Crisis for Turkish Erasmus students grows as grants not paid

In the wake of changes made to the EU-funded Turkish Erasmus system - namely, that students will receive grants for 2.5 months rather than 4 - the crisis is growing deeper for students abroad. Some are reporting that they have not received any payments in 3 months.

Duvar English 

Turkish Erasmus students have been suffering abroad due to not receiving their grants, the daily Karar reported on Nov. 23. 

In September, the Turkish National Agency announced that students studying abroad as part of the EU-funded Erasmus program would only receive grants for 2.5 months, rather than 4 months. Now, many students are reporting that they have received no payment, at all, for over three months. 

Typically, Turkish Erasmus students receive a grant of several hundred euros per month from the European Union to finance their study abroad. 

The agency in September also said that the payments would be delayed by two months, but three months into the semester, many students still have not received any money and are struggling to survive as a result.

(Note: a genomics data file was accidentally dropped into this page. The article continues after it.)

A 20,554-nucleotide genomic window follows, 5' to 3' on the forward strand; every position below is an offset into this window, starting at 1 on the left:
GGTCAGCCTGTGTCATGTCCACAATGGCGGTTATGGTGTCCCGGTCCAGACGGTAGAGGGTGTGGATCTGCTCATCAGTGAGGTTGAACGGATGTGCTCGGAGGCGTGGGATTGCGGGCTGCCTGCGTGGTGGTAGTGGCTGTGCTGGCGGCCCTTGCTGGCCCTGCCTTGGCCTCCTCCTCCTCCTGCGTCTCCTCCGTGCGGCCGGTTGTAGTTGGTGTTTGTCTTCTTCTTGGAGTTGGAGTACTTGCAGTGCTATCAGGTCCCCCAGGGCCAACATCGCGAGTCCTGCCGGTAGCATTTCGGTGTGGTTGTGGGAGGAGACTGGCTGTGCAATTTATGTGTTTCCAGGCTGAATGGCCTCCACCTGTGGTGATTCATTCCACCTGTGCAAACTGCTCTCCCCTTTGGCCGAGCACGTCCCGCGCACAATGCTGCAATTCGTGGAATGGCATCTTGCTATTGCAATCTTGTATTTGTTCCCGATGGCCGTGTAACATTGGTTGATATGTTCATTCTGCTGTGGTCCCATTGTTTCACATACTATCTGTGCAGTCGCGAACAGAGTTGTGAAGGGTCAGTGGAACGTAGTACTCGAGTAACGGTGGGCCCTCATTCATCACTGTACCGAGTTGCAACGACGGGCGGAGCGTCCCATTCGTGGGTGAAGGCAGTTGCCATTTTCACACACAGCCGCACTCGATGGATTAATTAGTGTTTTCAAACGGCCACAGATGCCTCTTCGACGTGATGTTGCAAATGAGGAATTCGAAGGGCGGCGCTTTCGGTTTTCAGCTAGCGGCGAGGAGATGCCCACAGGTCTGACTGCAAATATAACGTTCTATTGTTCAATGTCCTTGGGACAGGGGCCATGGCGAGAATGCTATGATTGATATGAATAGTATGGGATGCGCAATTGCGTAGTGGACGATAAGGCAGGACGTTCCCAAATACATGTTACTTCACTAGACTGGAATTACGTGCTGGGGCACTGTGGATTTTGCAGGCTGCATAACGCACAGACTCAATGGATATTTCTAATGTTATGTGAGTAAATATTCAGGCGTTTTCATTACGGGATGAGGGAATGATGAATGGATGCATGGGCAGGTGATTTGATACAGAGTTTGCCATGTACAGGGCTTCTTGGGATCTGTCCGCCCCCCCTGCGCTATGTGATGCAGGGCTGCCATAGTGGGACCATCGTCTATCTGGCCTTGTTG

“The grants of students coming from other countries were paid before they came, but we have not received them for 3 months. It is very difficult to live because of the exchange rate,” said Eslem Güler, a Mathematics student at Yıldız Technical University studying in the Czech Republic with the Erasmus program.

She further added that when she asked Turkish authorities why she and her fellow students had not received their grants, she was not given a straight answer and the onus was put on the student.

“With all of their explanations, they put the responsibility for this hardship on the student,” she said, “Despite all of their explanations, they never accepted any responsibility for this […] “We do not know where the disruption is. We have not gotten a clear answer. We want our voices to be heard.”

Umut Arda Emiroğlu, a student at the Istanbul Technical University's Maritime Faculty, said that he was forced to eat unhealthily in order to survive while he was studying in Croatia. 

“In total, the 1,125 euro grant I will receive will cover my rent and electricity. I will have to get support from my family for eating, drinking, and cultural activities,” Emiroğlu said. He added that he’s had to forego many Erasmus trips and activities due to cost.

This appears to be a problem only Turkish students are experiencing, according to the students. Typically, money is given to the government to fund the program by the EU, then the government disburses those funds to students through universities.